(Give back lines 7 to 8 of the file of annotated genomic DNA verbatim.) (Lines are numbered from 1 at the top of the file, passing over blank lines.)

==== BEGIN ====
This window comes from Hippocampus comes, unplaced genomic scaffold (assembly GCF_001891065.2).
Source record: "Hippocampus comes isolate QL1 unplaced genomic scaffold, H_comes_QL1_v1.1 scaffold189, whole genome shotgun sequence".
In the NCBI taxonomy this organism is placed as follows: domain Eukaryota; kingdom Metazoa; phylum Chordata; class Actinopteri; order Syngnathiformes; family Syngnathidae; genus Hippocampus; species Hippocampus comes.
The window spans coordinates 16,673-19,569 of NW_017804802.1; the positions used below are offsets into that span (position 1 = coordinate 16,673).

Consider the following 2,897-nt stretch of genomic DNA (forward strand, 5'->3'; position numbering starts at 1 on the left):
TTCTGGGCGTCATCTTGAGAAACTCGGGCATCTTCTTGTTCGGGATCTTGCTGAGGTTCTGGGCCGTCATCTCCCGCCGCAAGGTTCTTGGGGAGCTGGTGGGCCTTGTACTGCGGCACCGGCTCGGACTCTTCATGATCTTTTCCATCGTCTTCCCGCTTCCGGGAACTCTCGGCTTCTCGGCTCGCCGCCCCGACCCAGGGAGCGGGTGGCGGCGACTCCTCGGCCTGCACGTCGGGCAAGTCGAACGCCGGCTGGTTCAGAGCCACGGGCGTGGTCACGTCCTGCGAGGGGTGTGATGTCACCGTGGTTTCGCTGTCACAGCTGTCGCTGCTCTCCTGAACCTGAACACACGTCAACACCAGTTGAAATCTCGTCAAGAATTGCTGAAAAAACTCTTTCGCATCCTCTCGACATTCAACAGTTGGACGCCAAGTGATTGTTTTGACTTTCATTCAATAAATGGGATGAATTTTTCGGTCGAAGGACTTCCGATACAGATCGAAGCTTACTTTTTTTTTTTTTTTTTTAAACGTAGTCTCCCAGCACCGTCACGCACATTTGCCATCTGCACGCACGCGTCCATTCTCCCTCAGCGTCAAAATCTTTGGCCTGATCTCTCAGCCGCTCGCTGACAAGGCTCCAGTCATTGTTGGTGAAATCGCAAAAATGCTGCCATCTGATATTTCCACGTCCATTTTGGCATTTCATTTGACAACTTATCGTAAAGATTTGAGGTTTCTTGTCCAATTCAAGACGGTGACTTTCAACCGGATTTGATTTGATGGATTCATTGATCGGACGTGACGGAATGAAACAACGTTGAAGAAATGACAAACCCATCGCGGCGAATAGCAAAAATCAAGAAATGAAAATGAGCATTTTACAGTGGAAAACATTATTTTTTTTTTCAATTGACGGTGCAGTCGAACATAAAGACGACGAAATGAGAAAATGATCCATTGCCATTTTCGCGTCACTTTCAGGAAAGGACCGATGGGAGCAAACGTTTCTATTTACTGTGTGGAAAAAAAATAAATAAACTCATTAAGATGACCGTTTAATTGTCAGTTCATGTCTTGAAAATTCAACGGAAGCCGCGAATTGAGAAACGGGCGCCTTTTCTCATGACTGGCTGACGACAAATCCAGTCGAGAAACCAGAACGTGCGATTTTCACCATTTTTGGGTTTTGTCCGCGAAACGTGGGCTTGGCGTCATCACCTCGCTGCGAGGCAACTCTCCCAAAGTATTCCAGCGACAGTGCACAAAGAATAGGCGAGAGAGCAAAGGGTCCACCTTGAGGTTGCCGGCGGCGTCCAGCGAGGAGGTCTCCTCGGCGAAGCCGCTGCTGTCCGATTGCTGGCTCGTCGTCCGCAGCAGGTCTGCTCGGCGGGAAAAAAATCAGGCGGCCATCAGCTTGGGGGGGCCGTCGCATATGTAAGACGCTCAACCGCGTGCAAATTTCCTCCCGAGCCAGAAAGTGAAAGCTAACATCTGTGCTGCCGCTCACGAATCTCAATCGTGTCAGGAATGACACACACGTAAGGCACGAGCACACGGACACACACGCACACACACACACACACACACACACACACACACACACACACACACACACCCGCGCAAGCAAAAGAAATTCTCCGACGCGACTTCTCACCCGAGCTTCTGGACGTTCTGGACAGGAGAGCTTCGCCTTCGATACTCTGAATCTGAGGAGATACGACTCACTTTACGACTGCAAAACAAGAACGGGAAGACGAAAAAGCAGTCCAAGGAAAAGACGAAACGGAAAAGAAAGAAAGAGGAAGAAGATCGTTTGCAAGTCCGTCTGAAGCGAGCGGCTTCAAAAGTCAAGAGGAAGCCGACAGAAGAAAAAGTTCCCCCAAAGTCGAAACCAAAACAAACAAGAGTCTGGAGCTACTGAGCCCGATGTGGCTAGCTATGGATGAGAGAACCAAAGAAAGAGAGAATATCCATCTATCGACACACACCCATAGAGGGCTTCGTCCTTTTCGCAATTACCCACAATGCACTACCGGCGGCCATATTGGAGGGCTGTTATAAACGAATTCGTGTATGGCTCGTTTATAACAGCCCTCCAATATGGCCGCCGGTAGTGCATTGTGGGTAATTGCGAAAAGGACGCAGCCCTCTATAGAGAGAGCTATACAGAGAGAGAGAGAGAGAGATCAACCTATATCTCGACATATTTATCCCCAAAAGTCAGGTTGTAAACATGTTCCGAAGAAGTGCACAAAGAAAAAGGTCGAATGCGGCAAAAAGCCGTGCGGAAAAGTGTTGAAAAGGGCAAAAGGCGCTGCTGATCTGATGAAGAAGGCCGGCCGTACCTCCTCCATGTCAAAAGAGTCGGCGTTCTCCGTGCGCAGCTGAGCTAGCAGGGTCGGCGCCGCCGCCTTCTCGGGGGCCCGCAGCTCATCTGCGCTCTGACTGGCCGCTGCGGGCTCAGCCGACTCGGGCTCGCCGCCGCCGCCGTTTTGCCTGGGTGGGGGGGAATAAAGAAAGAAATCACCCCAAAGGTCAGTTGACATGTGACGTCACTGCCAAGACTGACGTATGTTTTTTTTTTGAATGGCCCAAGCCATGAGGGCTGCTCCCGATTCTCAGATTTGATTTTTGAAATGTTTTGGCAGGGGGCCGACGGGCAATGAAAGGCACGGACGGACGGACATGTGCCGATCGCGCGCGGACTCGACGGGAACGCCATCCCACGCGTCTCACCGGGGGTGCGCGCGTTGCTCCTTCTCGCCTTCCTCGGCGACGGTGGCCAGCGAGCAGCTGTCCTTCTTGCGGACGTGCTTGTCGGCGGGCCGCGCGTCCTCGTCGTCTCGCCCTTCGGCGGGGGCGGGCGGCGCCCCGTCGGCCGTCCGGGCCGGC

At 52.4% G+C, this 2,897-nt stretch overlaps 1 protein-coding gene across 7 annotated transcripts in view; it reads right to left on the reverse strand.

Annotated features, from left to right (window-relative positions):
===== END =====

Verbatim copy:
At 52.4% G+C, this 2,897-nt stretch overlaps 1 protein-coding gene across 7 annotated transcripts in view; it reads right to left on the reverse strand.

Annotated features, from left to right (window-relative positions):